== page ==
NaNoWriMo and just writing

So another NCIS fanfic writer was asking about NaNo on Twitter earlier today. I chimed in because NaNo changed the way I write fiction back when I first did it in 2003-ish. Which got me thinking, which led to me writing. (rambling?)

For those who don’t know, my FT job is a newspaper editor, and I’ve been a reporter/editor for about 10-15 years. One thing you learn pretty quickly in newspaper journalism is how to write quickly on deadline. I think my record was an 8-inch competition cheerleading story in less than 8 minutes because I got to the office at 11:20 and the last page had to be sent at 11:30. 🙂

But until NaNo, I had never taken that “just write” approach to my fiction. In order to produce 50K words in 30 days, you pretty much have to just write. It’s obviously not as simple as that – sometimes “just writing” leads to some not-great writing. In the newsroom, that’s when your editor says “there’s another paper tomorrow.”

So from 2003-2005-ish, my writing was “just writing” and getting it out and fixing later. Well, I also spent a lot of time on a mystery that went so far off the rails it wasn’t salvageable. I ended up stopping writing until my NCIS plot bunnies hit earlier this year. Fortunately, technology had evolved to solve part of my problem with the advent of cloud computing – aka Google Docs.

Kyrie — my wonderful, amazing editor — is really good about helping me improve what I’ve written, but if I’m too far along, it’s too little, too late. So now that Google Docs exist, she has access to my writing file. I write, she reads. She asks questions, or makes comments, and I can tweak what I’m doing going forward to reflect a better understanding of a character’s motivation or a scene that would help flesh something out. She comes back behind me and edits or makes suggestions. The end result is rabid plot bunnies on Caf-Pow and 102K words in 37 days. 🙂

The other reason “just writing” works for me is it allows the story to grow organically. A couple of people have heard me say that in Life, the chapters in the 30s are like Gibbs’ rules in the 40s – something unspeakably bad is going down. So fairly early on, I drafted out a couple of those chapters just to figure out where I was going. I’ve gone back a couple times to add more to that section. Now, because of the way the story’s evolved, those initial drafts are going to needmajor revision. If I’d spent a lot of time perfecting them, I’d fight it kicking and screaming. (I know – this is why my mystery novel clunked and I stopped writing for a while.) By just writing and letting them be, knowing revision was coming later, it’s like “Oh, OK. Need to fix X and Y and Z and K and J and…”

And I would ramble more, but it’s past my bedtime… 🙂


4 thoughts on “NaNoWriMo and just writing

  1. That is a great philosophy, but it isn’t for everyone. I’ve been reevaluating my writing, to try to get more words actually written and hush up my internal editor.NaNo and Write or Die are great for not thinking too hard and just letting the words flow.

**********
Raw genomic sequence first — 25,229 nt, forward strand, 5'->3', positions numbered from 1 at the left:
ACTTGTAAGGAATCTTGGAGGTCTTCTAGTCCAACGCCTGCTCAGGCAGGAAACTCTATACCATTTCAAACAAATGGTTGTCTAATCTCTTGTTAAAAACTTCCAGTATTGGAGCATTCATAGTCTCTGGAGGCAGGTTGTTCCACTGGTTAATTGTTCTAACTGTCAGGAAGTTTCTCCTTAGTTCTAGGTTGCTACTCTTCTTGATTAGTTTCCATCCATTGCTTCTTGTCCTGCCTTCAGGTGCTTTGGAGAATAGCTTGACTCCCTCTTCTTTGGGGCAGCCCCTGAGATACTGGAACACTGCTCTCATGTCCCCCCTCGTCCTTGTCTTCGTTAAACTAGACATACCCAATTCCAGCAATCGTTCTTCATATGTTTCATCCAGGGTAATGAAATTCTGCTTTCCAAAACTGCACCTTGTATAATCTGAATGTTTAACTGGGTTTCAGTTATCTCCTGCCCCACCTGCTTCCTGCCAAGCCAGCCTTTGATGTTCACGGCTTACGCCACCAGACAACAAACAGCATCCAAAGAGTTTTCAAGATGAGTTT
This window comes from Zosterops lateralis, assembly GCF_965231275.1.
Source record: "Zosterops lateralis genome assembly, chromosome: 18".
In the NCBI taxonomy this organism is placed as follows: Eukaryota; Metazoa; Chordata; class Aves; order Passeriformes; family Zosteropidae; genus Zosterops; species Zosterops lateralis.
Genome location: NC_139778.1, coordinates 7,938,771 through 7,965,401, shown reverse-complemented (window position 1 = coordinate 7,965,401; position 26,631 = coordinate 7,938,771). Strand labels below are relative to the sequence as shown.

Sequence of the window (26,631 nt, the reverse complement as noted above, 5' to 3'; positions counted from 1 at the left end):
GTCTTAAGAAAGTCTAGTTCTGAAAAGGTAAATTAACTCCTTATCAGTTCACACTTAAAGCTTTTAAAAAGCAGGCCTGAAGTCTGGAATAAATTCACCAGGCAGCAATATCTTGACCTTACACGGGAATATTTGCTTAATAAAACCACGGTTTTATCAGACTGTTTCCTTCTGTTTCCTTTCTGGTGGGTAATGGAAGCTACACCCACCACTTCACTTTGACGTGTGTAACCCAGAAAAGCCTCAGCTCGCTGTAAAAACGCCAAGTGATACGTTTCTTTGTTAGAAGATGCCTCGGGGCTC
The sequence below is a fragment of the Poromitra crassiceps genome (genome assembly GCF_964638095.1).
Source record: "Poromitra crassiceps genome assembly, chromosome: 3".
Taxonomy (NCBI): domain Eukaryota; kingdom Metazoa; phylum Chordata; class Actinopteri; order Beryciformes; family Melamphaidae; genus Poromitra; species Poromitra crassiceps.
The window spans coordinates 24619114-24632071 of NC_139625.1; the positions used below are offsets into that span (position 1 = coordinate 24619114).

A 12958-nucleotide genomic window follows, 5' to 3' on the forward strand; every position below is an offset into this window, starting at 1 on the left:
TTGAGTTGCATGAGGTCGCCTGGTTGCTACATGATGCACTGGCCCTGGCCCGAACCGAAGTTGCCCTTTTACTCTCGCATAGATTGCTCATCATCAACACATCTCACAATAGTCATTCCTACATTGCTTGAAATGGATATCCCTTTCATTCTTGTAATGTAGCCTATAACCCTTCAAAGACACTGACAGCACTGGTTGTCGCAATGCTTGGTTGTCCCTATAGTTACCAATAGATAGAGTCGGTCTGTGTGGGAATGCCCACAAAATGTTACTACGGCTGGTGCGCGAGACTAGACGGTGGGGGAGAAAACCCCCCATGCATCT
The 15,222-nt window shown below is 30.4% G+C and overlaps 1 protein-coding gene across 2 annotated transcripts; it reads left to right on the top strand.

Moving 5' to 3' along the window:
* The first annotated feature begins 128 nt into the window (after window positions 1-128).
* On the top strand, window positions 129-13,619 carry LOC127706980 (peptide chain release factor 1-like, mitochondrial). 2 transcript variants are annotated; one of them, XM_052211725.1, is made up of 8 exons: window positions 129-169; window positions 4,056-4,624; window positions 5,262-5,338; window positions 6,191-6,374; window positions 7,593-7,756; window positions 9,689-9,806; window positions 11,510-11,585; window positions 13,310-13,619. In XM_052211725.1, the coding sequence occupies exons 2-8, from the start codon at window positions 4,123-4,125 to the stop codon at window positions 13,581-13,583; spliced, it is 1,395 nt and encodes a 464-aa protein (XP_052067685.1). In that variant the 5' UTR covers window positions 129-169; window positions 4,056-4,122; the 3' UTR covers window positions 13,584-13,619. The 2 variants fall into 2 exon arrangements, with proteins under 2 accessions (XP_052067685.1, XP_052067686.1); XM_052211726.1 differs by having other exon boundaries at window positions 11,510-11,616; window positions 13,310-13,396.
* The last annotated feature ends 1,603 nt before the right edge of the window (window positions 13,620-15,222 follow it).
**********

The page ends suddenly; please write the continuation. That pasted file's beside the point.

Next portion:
• Actually, this started as a post about why NaNo and WoD and other tools like that DO work – we just get the words out. But you’re right, is does sound like I’m dissing them. I’m not. I rely on them. That said, it still helps that Kyrie can keep from going off the rails as I “just write.”

  2. It’s interesting, actually, that I kinda feel the same way. I had someone beta a fic recently that made me realize that my academic writing tend to carry over to fic writing. The fic ends up over-analytical and it’s a terrible habit that I can’t break out of easily. Also, I’m the kind that can’t move forward until I’m happy with at least the few paragraph that precedes it, which slows down my writing so very much.

    A couple days ago, in the middle of the night, I decided to join the NaNo Word Sprint, just to see what happens. I wrote snippets, scenes that I could use later on as the plot develops, gave my character voice, not caring if the voice is exactly right. I wrote more than 1000 words in less than an hour (which for me is a LOT), and it’s mostly usable (i.e. not utter non-sense that I’d have to toss out).

    I see the appeal now of using NaNo and WoD to boost writing, but I can’t see doing it on a continuous basis. Using word sprints as a tool to break past a writer’s block is likely what I’d use it for the most 🙂

    • Like any writing tool, we all use them differently. I like using them for drafting, especially for novel projects, because I need to get a full draft done so I can see how to fix it on rewrite. For shorter stories, I usually don’t need that big push because I write in one or two sittings and revise as I go. As long as you know what works for you, that’s the key thing.

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